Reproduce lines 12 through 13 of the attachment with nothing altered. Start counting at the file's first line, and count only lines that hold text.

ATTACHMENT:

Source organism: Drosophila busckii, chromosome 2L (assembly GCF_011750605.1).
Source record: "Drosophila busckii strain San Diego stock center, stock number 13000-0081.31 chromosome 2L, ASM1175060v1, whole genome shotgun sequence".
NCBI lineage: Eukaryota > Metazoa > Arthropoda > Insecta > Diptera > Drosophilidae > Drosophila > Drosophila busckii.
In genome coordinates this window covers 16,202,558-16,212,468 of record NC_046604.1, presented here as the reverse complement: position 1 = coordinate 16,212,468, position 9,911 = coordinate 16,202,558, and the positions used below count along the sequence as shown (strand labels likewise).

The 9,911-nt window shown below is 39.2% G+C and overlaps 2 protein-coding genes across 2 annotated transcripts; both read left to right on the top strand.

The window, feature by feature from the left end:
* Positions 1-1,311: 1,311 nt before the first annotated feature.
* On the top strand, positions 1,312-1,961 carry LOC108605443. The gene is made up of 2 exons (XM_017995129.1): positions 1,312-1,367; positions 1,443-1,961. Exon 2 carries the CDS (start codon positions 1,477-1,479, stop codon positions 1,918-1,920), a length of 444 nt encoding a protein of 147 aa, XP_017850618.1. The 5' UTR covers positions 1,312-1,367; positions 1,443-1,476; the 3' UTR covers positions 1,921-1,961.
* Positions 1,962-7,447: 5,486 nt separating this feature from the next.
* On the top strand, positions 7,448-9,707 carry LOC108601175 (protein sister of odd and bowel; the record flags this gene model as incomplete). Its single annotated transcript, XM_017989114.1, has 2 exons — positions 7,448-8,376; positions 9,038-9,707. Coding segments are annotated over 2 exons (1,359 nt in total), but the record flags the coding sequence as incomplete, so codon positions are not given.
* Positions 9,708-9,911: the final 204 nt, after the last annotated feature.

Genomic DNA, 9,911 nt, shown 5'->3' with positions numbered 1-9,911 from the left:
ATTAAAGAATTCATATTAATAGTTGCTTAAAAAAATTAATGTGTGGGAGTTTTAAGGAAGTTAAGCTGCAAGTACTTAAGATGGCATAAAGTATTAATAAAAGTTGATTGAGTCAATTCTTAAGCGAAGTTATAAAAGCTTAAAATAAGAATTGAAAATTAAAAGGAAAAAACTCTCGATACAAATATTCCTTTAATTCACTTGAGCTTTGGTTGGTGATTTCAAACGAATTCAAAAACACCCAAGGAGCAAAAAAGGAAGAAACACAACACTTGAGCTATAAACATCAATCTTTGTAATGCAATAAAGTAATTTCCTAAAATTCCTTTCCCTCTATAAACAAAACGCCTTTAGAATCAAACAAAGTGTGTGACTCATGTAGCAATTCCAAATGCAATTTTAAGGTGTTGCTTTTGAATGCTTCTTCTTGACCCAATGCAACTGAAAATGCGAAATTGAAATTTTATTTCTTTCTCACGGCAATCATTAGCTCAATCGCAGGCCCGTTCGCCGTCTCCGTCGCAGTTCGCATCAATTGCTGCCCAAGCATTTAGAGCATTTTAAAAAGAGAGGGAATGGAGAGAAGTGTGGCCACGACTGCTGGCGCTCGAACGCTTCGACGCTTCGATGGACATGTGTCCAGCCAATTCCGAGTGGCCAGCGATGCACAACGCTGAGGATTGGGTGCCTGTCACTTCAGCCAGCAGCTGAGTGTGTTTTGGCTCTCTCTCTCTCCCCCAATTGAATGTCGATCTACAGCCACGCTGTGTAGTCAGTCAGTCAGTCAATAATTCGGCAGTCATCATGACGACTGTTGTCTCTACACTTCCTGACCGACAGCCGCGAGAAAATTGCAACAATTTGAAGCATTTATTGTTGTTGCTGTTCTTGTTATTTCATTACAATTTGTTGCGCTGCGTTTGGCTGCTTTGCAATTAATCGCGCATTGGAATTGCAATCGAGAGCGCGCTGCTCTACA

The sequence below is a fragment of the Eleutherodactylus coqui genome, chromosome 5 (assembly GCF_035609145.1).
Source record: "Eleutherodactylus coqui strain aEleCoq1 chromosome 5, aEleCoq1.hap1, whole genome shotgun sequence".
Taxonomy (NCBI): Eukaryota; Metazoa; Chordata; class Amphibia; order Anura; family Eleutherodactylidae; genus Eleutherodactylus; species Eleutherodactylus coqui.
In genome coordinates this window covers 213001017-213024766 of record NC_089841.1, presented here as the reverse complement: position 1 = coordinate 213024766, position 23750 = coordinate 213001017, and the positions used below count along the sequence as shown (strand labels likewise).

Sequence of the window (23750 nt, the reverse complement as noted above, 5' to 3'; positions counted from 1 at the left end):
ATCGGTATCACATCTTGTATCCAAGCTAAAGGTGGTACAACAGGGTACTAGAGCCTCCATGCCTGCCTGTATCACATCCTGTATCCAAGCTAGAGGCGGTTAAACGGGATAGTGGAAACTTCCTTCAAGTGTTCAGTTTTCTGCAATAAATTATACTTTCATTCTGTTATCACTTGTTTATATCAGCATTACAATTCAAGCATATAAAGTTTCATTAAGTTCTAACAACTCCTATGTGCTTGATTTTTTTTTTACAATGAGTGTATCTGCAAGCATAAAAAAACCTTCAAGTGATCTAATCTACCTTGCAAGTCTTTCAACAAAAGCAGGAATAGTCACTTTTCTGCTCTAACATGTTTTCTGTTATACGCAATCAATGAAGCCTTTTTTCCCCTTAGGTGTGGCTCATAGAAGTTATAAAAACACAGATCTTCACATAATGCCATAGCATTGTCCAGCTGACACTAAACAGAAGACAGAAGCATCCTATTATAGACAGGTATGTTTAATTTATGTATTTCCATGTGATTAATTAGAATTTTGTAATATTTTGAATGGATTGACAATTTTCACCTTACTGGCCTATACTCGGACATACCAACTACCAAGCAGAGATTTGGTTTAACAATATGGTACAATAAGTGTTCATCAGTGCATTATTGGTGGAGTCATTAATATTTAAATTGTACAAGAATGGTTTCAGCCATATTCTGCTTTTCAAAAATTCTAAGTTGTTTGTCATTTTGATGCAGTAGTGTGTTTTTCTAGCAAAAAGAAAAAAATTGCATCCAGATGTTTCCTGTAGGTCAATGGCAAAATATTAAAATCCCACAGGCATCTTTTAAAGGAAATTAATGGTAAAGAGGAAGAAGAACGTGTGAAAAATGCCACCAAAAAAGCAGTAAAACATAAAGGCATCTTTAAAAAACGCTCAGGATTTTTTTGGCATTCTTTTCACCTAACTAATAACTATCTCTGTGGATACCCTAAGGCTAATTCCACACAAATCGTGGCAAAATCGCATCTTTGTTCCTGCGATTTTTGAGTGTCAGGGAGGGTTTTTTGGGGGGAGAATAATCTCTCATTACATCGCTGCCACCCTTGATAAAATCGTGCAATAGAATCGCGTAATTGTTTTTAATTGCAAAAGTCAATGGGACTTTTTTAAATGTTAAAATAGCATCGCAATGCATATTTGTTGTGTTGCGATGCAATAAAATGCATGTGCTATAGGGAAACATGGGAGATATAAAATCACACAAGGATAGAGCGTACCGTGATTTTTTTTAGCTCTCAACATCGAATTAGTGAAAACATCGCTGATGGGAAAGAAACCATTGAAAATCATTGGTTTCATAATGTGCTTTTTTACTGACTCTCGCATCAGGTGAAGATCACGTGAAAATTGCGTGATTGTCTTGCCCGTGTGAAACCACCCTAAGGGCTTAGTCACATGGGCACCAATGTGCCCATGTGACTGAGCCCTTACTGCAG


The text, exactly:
Genomic DNA, 9,911 nt, shown 5'->3' with positions numbered 1-9,911 from the left:
ATTAAAGAATTCATATTAATAGTTGCTTAAAAAAATTAATGTGTGGGAGTTTTAAGGAAGTTAAGCTGCAAGTACTTAAGATGGCATAAAGTATTAATAAAAGTTGATTGAGTCAATTCTTAAGCGAAGTTATAAAAGCTTAAAATAAGAATTGAAAATTAAAAGGAAAAAACTCTCGATACAAATATTCCTTTAATTCACTTGAGCTTTGGTTGGTGATTTCAAACGAATTCAAAAACACCCAAGGAGCAAAAAAGGAAGAAACACAACACTTGAGCTATAAACATCAATCTTTGTAATGCAATAAAGTAATTTCCTAAAATTCCTTTCCCTCTATAAACAAAACGCCTTTAGAATCAAACAAAGTGTGTGACTCATGTAGCAATTCCAAATGCAATTTTAAGGTGTTGCTTTTGAATGCTTCTTCTTGACCCAATGCAACTGAAAATGCGAAATTGAAATTTTATTTCTTTCTCACGGCAATCATTAGCTCAATCGCAGGCCCGTTCGCCGTCTCCGTCGCAGTTCGCATCAATTGCTGCCCAAGCATTTAGAGCATTTTAAAAAGAGAGGGAATGGAGAGAAGTGTGGCCACGACTGCTGGCGCTCGAACGCTTCGACGCTTCGATGGACATGTGTCCAGCCAATTCCGAGTGGCCAGCGATGCACAACGCTGAGGATTGGGTGCCTGTCACTTCAGCCAGCAGCTGAGTGTGTTTTGGCTCTCTCTCTCTCCCCCAATTGAATGTCGATCTACAGCCACGCTGTGTAGTCAGTCAGTCAGTCAATAATTCGGCAGTCATCATGACGACTGTTGTCTCTACACTTCCTGACCGACAGCCGCGAGAAAATTGCAACAATTTGAAGCATTTATTGTTGTTGCTGTTCTTGTTATTTCATTACAATTTGTTGCGCTGCGTTTGGCTGCTTTGCAATTAATCGCGCATTGGAATTGCAATCGAGAGCGCGCTGCTCTACA